• UO Studio Visits: NOVA


    How does a fragrance come together? After a visit to the at-home studio of perfumer Julia Zangrilli and seeing rows upon rows of vials, tinctures, and tiny scales...we can confirm: it's a science. Zangrilli is an accidental fragrance developer, who fell into it while looking for a tactile creative outlet while she was working as an actor and musician. But once she started, she was immediately hooked, throwing herself into the scientific process and learning as much as she could about the composition of scent. Today, Julia develops scents under the name NOVA, under which she creates both her own line of fragrances as well as meeting regularly with clients to develop custom fragrances, made from ingredients that she sources all over the world. Working with her husband, art director and designer Justin Kay, NOVA is a team effort, with careful thought going into every decision from the packaging to the product label. 

    This week, we're teaming up with Julia for a special event at our Herald Square store: on Thursday, 2/12 from 6-8, we'll be hosting an evening of fragrance-making, where Julia will lead guests through the process of developing a scent. We can't really think of a more perfect gift for Valentine's Day than a scent blended just for you (or for the person you love!) Looking forward to the event, we stopped by Julia and Justin's at-home studio in Brooklyn to talk more about nostalgic fragrances, the importance of perfume packaging, and what makes the art of scent so special.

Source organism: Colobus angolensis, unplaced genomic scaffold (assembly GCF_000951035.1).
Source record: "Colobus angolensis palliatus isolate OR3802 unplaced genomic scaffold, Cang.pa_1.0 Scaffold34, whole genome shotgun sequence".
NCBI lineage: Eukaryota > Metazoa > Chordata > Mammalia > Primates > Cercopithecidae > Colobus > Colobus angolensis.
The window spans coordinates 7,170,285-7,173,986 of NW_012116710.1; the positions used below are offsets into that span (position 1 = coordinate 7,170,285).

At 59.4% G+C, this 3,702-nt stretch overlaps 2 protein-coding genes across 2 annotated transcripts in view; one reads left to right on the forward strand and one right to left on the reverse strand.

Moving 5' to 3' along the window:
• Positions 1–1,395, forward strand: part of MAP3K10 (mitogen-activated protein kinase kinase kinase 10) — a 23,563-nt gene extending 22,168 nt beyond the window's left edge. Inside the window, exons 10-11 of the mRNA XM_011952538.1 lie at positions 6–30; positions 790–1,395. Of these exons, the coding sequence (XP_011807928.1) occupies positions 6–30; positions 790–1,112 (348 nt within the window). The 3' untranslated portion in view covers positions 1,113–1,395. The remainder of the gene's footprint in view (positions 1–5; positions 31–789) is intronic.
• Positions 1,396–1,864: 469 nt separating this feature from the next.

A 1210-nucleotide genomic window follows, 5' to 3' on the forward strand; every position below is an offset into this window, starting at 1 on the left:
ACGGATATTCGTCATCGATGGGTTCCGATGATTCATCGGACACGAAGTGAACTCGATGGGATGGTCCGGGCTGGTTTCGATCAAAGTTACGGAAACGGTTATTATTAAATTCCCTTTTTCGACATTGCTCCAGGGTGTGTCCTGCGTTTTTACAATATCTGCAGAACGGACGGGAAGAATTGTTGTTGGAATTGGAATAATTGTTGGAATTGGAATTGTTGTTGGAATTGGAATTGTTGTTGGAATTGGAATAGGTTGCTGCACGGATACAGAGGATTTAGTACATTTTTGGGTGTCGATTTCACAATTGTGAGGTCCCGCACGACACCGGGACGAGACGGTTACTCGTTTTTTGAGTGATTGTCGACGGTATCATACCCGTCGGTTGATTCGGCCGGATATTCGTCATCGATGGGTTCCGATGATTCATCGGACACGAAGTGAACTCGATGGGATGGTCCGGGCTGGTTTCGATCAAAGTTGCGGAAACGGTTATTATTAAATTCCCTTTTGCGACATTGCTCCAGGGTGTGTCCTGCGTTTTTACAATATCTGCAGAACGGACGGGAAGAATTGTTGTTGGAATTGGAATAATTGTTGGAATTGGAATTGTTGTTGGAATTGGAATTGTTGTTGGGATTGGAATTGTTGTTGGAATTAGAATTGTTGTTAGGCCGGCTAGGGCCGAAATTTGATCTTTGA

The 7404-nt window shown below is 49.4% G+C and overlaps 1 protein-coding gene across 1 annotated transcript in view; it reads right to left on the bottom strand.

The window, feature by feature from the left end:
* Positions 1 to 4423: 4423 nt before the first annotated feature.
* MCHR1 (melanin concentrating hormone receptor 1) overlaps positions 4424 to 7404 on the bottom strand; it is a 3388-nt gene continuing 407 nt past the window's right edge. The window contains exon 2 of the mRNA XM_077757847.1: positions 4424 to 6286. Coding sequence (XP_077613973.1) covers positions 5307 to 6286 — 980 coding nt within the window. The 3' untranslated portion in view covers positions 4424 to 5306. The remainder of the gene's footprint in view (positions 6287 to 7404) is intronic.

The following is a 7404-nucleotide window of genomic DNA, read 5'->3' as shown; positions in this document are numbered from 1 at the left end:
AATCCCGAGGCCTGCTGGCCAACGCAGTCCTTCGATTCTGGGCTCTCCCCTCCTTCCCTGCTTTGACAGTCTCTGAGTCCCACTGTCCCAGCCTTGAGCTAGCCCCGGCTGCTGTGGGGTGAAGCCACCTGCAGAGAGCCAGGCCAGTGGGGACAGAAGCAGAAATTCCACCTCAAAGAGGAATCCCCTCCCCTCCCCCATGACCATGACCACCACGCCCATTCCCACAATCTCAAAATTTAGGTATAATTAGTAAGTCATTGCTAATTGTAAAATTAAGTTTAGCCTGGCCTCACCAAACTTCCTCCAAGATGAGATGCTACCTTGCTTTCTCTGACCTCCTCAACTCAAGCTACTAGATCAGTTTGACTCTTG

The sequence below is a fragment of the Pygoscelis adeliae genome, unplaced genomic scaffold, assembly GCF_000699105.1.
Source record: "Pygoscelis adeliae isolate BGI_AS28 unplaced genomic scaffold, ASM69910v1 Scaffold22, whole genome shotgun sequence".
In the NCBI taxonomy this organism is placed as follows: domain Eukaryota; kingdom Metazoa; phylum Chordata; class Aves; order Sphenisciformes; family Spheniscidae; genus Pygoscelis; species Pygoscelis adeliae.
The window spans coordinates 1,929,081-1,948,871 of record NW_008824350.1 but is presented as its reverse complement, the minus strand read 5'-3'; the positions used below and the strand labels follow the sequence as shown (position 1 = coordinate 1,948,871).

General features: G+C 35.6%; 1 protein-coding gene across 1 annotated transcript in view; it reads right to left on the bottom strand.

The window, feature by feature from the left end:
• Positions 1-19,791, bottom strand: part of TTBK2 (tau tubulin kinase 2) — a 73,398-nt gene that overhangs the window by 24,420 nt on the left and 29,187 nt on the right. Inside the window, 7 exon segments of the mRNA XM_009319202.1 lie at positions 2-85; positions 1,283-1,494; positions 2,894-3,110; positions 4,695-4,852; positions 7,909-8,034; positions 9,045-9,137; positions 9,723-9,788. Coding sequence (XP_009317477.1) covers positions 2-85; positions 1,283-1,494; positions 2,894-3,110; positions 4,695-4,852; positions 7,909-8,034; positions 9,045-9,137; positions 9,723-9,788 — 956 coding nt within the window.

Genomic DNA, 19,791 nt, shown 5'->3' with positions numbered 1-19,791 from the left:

Photos by Anna Ottum


    What are some of your early scent memories? Favorite smells growing up or scents that are nostalgic?
    Like many kids I used to creep around my mother's vanity. She wore Hermes and Jean Paul Gaultier, I'd put on fancy bits from her closet and spritz myself. My first "signature scent" was Angel by Thierry Mugler, I discovered it when I was 14. I wore too much of it at once! I always went for perfume that made me feel like a w-o-m-a-n, subtlety did not interest me. I think the need to mature had to do with being a late bloomer, the need to channel womanhood.

    Can you share more about the process of making one of your custom scents? How do you "interview" a new client about scent?
    I have each client fill out a basic questionnaire which points to specific materials/fragrances, preferences, dislikes, and intentions. From there I curate a selection of oils as starting points. It quickly becomes organic—they'll point me in the directions that work for them.


    Do you find that people are often surprised by what scents they like (versus what scents they "think" they are drawn to...)?
    Yes! Specifically where language concerned. It's tough translating scent via language. People are also surprised that they like certain materials because they're so used to smelling certain versions of it. Examples of this are patchouli and vanilla. Both are gorgeous raw materials, but the name remind many people of cheap body oils at mall stands or body splashed that they wore when they were 12.  

    How do you continue fragrance self-education? 
    I am constantly smelling, sourcing new oils, reading....learning. I don't think that process ever stops.


    Can you share more about the role your husband Justin plays in the business?